The average power dissipated in A.C. circuit is 2 watt.

To find out, we need to be able to calculate the amount of power that the resistor will dissipate. If a current I flows through through a given element in your circuit, losing voltage V in the process, then the power dissipated by that circuit element is the product of that current and voltage: P = I × V.

Average power dissipated is the amount of energy lost due to unwanted means in an electronic device or circuit. This waste occurs because energy gets converted to another form which is an unnecessary by-product, for example heat, sound etc.

In case of pure resistive circuit with an AC RMS power supply, the power dissipated is same as that in case of a resistor connected to DC power supply. P = VRMS * IRMS = I2RMS * R = V2RMS / R. VRMS and IRMS are rms values of voltage and current respectively. P is power in Watts.

The voltage and current in an AC circuit periodically change direction (alternating current). In a purely resistive circuit, the voltage and current change direction at the same time (in phase). Power measurements are made by measuring the RMS current and voltage and applying the formula P = VrmsArms.

Answer: Average power is defined as the ratio of total work done by the body to the total time taken by the body.

Divide the voltage by the total resistance to get the total current in a series circuit. In a series circuit, the same current flows through each resistor. Multiply the square of the current with the individual resistances to get the power dissipated by each resistor.

In the field of electronics, power dissipation is also a measurement parameter that quantifies the releasing of heat within a circuit due to inefficiencies. In other words, power dissipation is a measure of how much power (P = I x E) in a circuit is converted into heat.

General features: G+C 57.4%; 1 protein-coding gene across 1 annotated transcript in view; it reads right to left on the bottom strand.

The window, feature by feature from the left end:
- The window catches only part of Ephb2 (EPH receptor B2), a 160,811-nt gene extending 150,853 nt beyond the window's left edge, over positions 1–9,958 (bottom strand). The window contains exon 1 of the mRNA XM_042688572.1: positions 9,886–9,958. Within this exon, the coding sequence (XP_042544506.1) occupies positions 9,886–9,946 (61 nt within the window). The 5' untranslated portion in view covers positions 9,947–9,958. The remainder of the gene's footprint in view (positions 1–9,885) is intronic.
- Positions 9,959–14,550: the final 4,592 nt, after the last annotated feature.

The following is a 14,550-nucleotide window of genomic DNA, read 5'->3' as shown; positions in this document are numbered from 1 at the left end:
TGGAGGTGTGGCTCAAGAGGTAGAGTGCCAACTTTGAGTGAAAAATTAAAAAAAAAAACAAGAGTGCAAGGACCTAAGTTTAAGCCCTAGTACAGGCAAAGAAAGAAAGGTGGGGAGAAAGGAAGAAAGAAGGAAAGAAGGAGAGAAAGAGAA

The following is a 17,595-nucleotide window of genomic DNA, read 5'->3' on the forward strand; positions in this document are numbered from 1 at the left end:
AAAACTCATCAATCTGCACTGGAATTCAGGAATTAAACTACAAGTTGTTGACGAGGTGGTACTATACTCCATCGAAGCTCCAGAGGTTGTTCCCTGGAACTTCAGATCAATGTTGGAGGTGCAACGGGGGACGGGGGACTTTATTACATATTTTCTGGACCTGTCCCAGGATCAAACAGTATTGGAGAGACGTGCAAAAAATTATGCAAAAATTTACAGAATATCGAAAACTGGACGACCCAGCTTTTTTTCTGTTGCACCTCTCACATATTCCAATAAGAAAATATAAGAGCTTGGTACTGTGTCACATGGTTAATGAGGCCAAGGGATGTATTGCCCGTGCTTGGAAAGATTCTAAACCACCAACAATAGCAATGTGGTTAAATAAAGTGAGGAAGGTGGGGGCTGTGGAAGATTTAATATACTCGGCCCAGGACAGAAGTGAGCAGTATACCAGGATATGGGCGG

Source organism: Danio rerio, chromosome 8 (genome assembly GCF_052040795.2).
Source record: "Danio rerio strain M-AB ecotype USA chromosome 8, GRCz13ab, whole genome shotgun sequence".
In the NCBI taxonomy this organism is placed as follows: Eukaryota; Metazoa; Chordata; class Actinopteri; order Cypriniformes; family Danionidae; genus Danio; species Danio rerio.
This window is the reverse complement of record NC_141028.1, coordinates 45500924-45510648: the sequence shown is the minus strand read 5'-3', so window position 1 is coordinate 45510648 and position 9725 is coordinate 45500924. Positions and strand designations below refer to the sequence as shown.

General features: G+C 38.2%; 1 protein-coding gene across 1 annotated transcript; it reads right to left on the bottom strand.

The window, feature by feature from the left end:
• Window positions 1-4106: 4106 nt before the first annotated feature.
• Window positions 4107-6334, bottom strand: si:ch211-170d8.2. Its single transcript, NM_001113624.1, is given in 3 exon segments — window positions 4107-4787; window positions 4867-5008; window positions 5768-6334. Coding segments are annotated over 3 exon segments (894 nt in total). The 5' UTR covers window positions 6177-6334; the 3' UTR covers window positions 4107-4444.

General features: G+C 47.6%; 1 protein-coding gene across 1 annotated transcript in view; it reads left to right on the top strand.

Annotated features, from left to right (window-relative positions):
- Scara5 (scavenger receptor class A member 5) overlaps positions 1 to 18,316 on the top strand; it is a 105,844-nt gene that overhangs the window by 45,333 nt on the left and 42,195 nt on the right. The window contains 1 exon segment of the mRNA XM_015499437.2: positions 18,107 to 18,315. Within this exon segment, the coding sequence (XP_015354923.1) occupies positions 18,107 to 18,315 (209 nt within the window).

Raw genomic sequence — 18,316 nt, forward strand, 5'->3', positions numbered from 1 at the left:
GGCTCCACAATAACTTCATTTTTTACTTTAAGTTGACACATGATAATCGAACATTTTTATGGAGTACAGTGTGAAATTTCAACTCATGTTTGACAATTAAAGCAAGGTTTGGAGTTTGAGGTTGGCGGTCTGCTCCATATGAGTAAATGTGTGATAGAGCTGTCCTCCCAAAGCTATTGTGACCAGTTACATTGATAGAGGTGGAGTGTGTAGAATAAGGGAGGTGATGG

Maximum total dissipation = PD, the amount of power (in watts) allowable for the diode to dissipate, given the dissipation (P=IE) of diode current multiplied by diode voltage drop, and also the dissipation (P=I2R) of diode current squared multiplied by bulk resistance.

average power over a complete cycle in a pure inductor connected to ac is zero.

Detailed Solution

Hence, the average power consumed in a purely inductive circuit is zero.

Pav=VIcosϕ where cosϕ is the power factor . Thus the average power dissipated in a pure inductor is zero .

If the resistance is much larger than the reactance of the capacitor or inductor, the average power is a dc circuit equation of P=V2/R, P = V 2 / R , where V replaces the rms voltage.

Therefore, the condition for maximum power dissipation across the load is RL=RTh. That means, if the value of load resistance is equal to the value of source resistance i.e., Thevenin's resistance, then the power dissipated across the load will be of maximum value.

Power dissipation is the maximum power that the MOSFET can dissipate continuously under the specified thermal conditions. It is defined between channel (ch) - case (c) or ch - ambient air (a) when mounting an infinite heat sink.

The rate at which the heat is dissipated is called POWER, given the letter P and measured in units of Watts (W). The amount of power dissipated can be worked out using any two of the quantities used in Ohms law calculations.

Hence, power dissipated in the circuit when all the three bulbs glow together is given as 13.5 W.

this is as simple as can be: Just Ohm´s law. And for sure it`s written in every MOSFET power dissipation documentation! V = I * R, Here: V_DS = R_DS_ON * I_D, or directely as power: P = I * I * R = I^2 * R.

Power consumption means the total power consumption of that device. Power dissipation stands for the part of the power that is consumed by things not related to the desired tasks. MOSFET represents Metal oxide semiconductor field effect transistors and MOSFETS are now widely used in electrical components.

Answer. The average power is defined as ratio of Total work done (or Total energy consumed) and the total time taken. Average Power = Total Work Done / Total Time.

Average Power = Total energy consumed / Total time taken

You must have noticed that electrical components and energy meters in homes use a unit called kWh (kilowatt-hour), which stands for 1 kilowatt of power is been consumed every 1 hour, where kWh is the unit of energy.

(a) If an agent or a machine works irregularly, its power fluctuates from one instant to another. In such a case, we take the average power of the agent.

In a steady-state circuit, if you average the "instantaneous power" over a cycle, you get "real power"... so yes, they are the same. Furthermore, this is how power meters work, to show what the real power consumed. They average the instantaneous voltage and current (vectors) over a few seconds.